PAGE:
1. The § 2255 court addressed the issue regarding the Shepard documents error.
We can address the issue of the charging documents with some haste. Adams makes much ado about the fact that the district court used the California Complaint rather than the Second Amended Information as the Shepard document to determine that Adams was convicted of a crime—selling cocaine—that qualified as a controlled substance offense under the Guidelines. He claims that his counsel was ineffective for failing to raise the issue. However, the district court already considered and rejected this claim in its § 2255 decision. The § 2255 district court concluded that:
Adams argues the Court should have instead looked to a “second amended information.” Notably, it does not appear that Adams has provided the Court with the alleged second amended information and regardless he does not provide an argument as to how it would demonstrate that his conviction does not qualify as a controlled substance offense.
(§ 2255 R. 20 at 25, n.6). We need not determine whether the district court improperly placed the burden on Adams to produce the document. The court properly concluded that Adams did not point to any reason why the document would be relevant, and indeed, it turns out that it would not have been—the Second Amended Information was identical in wording to the Complaint upon which the court did rely. See (§ 2255 R. 78; R. 78-1). It is abundantly clear that it would not have helped Adams in the slightest. Had counsel recognized the issue at trial, and the court turned to the Second Amended Information, it would have inevitably come to the same conclusion—Adams had a prior state court conviction for selling cocaine. Adams’ counsel cannot have been ineffective for failing to raise an argument that would have had no effect whatsoever on the outcome. Thus Adams’ reliance on United States v. Hicks, 122 F.3d 12 (7th Cir. 1997), is inapt. Although the court in Hicks reversed where the district court relied on the incorrect charging document, in that case the two documents were significantly different and reliance on the incorrect one made a difference as to whether the defendant could be found to have been convicted previously of a violent crime. Id. at 12–13. In this case it undoubtedly does not. Most importantly, the district court on § 2255 review already considered this argument and rejected it. Adams cannot resurrect it in a Rule 60(b) motion.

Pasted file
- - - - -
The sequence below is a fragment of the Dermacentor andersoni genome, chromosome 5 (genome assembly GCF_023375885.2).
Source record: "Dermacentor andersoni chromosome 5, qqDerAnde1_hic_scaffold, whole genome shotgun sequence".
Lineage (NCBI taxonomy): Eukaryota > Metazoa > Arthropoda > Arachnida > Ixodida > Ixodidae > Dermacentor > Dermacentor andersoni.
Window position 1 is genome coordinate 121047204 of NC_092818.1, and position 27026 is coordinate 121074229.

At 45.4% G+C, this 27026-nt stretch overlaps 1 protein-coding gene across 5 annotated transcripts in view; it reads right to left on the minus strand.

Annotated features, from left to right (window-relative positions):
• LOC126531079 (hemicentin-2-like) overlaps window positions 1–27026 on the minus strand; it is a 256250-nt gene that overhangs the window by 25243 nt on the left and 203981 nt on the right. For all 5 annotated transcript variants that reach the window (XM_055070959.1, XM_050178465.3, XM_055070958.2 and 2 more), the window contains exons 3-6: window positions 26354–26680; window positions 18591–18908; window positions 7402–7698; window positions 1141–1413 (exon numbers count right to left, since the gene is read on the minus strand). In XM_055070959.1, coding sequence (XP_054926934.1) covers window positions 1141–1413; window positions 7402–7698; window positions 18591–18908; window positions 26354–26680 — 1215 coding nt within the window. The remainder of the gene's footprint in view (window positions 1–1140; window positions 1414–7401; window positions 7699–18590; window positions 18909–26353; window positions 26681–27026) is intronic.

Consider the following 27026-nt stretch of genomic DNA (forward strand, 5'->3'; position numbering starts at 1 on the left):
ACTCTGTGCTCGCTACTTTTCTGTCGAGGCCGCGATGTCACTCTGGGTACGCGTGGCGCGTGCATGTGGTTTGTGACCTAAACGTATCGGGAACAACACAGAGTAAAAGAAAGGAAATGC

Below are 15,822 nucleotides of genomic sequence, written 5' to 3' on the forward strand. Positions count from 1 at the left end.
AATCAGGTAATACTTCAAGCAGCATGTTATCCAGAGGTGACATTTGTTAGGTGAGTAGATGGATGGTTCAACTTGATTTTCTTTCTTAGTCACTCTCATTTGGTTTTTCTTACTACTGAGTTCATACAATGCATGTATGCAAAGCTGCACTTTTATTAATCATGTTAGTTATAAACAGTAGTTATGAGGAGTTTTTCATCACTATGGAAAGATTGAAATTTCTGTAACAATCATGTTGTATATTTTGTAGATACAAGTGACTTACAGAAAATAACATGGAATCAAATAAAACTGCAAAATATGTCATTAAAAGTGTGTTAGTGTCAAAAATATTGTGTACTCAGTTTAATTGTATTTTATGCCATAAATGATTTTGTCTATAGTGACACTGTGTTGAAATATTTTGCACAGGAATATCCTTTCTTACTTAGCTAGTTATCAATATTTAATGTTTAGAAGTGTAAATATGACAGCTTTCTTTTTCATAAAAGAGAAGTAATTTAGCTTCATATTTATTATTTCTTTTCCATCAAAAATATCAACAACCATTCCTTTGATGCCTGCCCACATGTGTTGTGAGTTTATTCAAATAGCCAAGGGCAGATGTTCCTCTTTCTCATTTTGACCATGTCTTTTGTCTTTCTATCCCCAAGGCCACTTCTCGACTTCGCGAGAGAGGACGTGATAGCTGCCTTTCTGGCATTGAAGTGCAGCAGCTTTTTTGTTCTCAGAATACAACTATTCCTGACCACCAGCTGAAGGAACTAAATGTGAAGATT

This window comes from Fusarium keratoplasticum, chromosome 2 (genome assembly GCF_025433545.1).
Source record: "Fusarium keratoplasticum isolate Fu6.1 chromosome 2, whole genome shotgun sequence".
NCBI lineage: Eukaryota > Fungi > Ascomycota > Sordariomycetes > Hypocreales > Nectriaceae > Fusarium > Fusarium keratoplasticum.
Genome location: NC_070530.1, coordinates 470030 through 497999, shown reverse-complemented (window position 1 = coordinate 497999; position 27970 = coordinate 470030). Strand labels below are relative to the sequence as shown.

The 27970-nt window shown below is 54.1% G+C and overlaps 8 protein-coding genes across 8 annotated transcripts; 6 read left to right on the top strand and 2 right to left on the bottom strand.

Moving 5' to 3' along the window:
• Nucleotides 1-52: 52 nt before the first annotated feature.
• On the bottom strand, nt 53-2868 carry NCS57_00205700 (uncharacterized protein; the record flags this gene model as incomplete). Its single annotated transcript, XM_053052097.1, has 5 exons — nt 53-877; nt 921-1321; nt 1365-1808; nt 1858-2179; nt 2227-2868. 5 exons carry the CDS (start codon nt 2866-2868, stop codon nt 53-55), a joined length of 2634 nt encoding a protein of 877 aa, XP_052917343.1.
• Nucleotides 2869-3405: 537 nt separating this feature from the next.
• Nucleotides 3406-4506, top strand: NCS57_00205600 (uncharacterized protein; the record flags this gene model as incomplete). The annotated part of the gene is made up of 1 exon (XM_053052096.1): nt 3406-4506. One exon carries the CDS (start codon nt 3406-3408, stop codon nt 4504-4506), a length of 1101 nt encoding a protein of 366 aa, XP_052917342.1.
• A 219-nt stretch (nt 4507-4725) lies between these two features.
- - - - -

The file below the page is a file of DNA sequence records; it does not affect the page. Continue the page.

2. The § 2255 decision addressed the arguments regarding Adams’ prior offense as a controlled substance offense.
Adams’ second complaint about a “defect in the proceedings” was that his counsel was ineffective for failing to argue that “offering to sell” cocaine was not a controlled substance offense under the Guidelines. But the district court, considering the § 2255 motion, clearly held, on the merits, after considering the facts, that Adams’ attorneys “were not ineffective” and thus his claim had no merit. (§ 2255 R. 20 at 25). In his brief before this court, Adams admits that this was the court's holding (Adams’ Brief at 35), but states that he “never had the merits of the issue addressed properly.” Id. at 36. In essence he argues, not that the district court failed to reach the merits, but rather that it did so improperly. This is an “attack[ ] [on] the federal court's previous resolution of a claim on the merits,” and thus prohibited territory for a Rule 60 motion. Gonzalez, 545 U.S. at 532, 125 S.Ct. 2641. Adams may have titled his motion one made pursuant to Rule 60(b), but that did not alter the fact it was, in fact, a motion attacking the prior judgment on the merits. And, as we just noted, no matter how it is titled, a district court lacks jurisdiction to hear a § 2255 motion unless the circuit court has issued a certificate of appealability. United States v. Scott, 414 F.3d 815, 817 (7th Cir.2005).
a. The argument was indeed the same as the one in the § 2255 proceedings.
Adams claims that this was not an attack of the § 2255 decision on the merits because “[h]is lawyer made one argument on appeal and lost. Mr. Adams made a different argument as part of an ineffective-assistance-of-counsel claim in the § 2255 proceeding.” (Adams’ Reply Brief at 15). This argument is a bit muddled, but we take it to mean that he claims that the argument about whether “transporting” cocaine is not a controlled substance offense under the Guidelines (which his lawyer raised in his second direct appeal and lost) is different from the argument that “offering to sell” cocaine is not a controlled substance offense (which, he argues, his lawyer should have brought but ineffectively failed to do so). He is not relitigating a claim he lost on the merits, he argues, but rather, he is making a different ineffective assistance of counsel claim. See (Adams’ Reply Brief at 15).